Since the Anaheim Ducks fell one game shy of the Stanley Cup Final in 2014-15, they have regressed with an early first-round playoff exit last season at the hands of the Nashville Predators. It doesn’t appear steps are being taken forward as thus far this organization boasts an incomplete roster most notably on the wings. General Manager Bob Murray shipped Frederik Andersen to Toronto Maple Leafs in exchange for backup goalie Jonathan Bernier. Murray also signed a few free agent forwards to fill in gaps. However, none of these have been the game-changing, splashy moves many expected the Ducks to make at the NHL Draft and in the offseason.
The most recent addition includes veteran center Antoine Vermette.
Vermette – A Good Signing
As it has been reported, the Anaheim Ducks announced the signing of Antoine Vermette last week. It is a two-year deal worth $3.5 million ($1.75 AAV), according to Eric Stephens of the Orange County Register. Off the bat, it seems Vermette will serve as the replacement at center for Nate Thompson who is out until March with an achilles injury.
The 34-year-old forward was recently bought out by the Arizona Coyotes as analytics didn’t approve of his play. Vermette isn’t as strong defensively as Thompson, but he adds more of an offensive game. Vermette is a solid two-way skater, with a scoring touch and strong at faceoffs. He’s ranked in the top 10 in the NHL in faceoff leaders in the past four seasons and has won 50% or higher in the dot in 11 straight seasons, according to stats via hockey-reference.com.
Vermette recorded 17 goals and 38 points in 76 games played in 2015-16. Ducks fans fondly remember his game-winning tally in Game 4 of the Western Conference Final against the Ducks in double overtime for the Chicago Blackhawks. Vermette also brings versatility. Coach Randy Carlyle can slot Vermette at center while Thompson recovers or on the wing. He also brings playoff experience appearing in 78 games.
The Vermette signing adds depth down the middle and depth scoring, but the roster as it now stands is incomplete for Cup contending standards. The Ducks are missing a true scoring winger to complement Corey Perry and Ryan Getzlaf as the team’s top scorers. Murray has yet to find that left-shooting, pure scoring top-six left winger he identified the Ducks desperately need following a fourth straight Game 7 loss on home ice.
Scoring became more of a dire need when David Perron and Jamie McGinn – both trade deadline acquisitions last season – signed as free agents with the St. Louis Blues and Coyotes respectively.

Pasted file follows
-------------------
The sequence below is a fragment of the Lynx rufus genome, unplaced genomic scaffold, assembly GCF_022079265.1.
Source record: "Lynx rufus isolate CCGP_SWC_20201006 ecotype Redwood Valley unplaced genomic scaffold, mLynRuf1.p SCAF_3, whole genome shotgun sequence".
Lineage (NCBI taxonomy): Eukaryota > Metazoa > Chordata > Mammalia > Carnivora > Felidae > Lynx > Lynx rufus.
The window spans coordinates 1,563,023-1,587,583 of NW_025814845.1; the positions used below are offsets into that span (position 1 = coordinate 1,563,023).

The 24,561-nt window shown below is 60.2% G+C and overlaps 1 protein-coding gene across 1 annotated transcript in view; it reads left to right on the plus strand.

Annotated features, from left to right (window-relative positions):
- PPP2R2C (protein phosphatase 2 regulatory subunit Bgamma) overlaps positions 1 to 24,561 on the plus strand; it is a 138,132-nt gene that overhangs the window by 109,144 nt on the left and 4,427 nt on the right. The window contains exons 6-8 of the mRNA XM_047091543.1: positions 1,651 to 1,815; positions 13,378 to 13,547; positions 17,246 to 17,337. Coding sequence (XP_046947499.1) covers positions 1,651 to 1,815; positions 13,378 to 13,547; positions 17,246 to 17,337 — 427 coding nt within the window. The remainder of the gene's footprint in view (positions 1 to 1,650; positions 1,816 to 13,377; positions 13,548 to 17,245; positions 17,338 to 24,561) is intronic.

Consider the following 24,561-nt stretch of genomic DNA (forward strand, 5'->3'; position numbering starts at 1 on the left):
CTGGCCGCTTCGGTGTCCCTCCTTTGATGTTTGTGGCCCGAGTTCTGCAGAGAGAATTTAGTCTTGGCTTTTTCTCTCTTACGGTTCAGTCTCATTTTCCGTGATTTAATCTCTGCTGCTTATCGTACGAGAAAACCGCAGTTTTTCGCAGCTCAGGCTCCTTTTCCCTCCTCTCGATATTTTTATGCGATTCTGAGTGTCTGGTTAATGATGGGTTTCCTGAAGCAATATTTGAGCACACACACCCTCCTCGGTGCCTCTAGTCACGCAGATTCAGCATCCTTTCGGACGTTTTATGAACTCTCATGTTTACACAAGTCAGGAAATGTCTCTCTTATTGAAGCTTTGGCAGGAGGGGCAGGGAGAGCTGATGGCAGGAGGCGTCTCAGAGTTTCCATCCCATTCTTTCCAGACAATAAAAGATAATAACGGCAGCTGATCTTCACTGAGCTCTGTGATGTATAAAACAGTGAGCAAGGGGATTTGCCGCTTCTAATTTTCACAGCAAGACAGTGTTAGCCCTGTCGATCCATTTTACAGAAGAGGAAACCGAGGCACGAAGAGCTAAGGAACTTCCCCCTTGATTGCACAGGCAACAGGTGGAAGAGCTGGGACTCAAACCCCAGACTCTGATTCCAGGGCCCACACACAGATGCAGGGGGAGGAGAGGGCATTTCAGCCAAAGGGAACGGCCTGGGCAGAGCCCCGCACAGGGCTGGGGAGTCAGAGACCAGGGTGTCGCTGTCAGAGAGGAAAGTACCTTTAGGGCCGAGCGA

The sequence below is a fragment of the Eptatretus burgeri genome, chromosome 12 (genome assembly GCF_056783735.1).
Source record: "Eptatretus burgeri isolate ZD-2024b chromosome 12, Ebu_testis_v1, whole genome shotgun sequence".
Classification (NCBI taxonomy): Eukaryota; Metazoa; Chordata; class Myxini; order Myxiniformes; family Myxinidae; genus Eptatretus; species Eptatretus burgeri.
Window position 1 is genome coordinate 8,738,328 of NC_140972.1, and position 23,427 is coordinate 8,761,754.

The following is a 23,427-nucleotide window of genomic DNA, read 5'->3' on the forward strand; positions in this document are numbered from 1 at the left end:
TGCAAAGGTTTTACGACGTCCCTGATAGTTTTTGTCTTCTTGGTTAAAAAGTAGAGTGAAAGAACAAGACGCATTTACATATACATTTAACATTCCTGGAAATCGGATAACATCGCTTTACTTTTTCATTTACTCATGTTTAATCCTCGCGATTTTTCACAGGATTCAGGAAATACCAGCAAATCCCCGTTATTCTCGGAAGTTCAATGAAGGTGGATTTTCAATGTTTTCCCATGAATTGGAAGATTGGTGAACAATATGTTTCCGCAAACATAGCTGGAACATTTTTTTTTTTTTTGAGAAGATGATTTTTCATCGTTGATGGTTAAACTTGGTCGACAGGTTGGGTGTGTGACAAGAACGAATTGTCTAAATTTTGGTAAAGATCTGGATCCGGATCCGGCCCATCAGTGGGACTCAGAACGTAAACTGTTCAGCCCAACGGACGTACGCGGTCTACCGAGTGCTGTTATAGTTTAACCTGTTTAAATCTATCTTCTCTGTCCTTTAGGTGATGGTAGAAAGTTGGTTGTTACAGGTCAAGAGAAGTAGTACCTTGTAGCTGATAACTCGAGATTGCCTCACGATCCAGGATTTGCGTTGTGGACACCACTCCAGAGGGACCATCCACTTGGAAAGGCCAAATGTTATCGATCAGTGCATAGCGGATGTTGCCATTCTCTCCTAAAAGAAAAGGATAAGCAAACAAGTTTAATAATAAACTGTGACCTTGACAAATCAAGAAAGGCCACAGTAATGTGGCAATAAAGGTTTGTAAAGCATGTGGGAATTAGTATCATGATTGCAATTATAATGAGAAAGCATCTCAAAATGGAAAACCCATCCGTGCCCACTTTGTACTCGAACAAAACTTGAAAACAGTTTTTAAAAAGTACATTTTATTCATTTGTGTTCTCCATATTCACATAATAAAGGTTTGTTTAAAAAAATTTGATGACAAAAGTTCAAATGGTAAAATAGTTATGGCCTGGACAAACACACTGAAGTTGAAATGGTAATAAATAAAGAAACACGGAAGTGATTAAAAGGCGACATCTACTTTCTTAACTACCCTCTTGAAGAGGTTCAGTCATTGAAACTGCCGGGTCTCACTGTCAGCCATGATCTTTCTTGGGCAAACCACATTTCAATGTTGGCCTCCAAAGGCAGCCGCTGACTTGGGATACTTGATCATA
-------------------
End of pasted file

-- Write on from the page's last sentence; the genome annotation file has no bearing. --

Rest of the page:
As of now, the Ducks wingers consist of Perry, Jakob Silfverberg, Andrew Cogliano, Ryan Garbutt, Jared Boll, Mason Raymond, Chris Wagner and potentially Vermette. It’s a solid mix of wingers but only one pure scoring threat in Perry isn’t enough to compete in the loaded Western Conference. Yes, Silfverberg is coming off a career-high 20 goals after a slow start to the 2015-16. It’s a matter of if the 25-year-old winger can follow up with another career best. Newly added Boll and Raymond have 18 combined goals past two seasons.
Last season the Ducks overcame an astonishingly bad start offensively to top the Pacific Division for a fourth straight year before running out of gas and eventually ousted in the first round of the Stanley Cup Playoffs. It’s pivotal they find balance scoring to avoid another slow start. Anaheim won’t find that with this roster as it stands.
The Ducks own the assets to trade for a high-end player but that doesn’t mean it won’t be tough with this team’s unwillingness to spend to the salary-cap ceiling of $73 million. Restricted free agents Rickard Rakell and Hampus Lindholm will eat a big chunk of remaining salary and there’s a shortage of high-end talent left in free agency with training camp four to six weeks away.
That leaves Cam Fowler as their best trade chip to land the proven scorer to put this team over the top. Anaheim could find a team like the Detroit Red Wings that badly need to bolster their blue line in exchange for Tomas Tatar or Gustav Nyquist. One that makes more sense is the rare hockey trade of Fowler for Leafs James van Riemsdyk. Money is about even, and JVR is a legitimate top-six forward and would automatically enhance the Ducks top six group.
There’s another other option if the Ducks and Lindholm’s camp can’t come to an agreement. The Hockey Writers’ Aly Dhanani recently discussed a potential blockbuster trade of Lindholm for the Colorado Avalanche’s captain Gabriel Landeskog.
Plus, Murray and the Ducks can look at their young ducklings. Nick Ritchie could get a second shot at impressing after showing that he couldn’t keep up with the speed of the NHL as a rookie.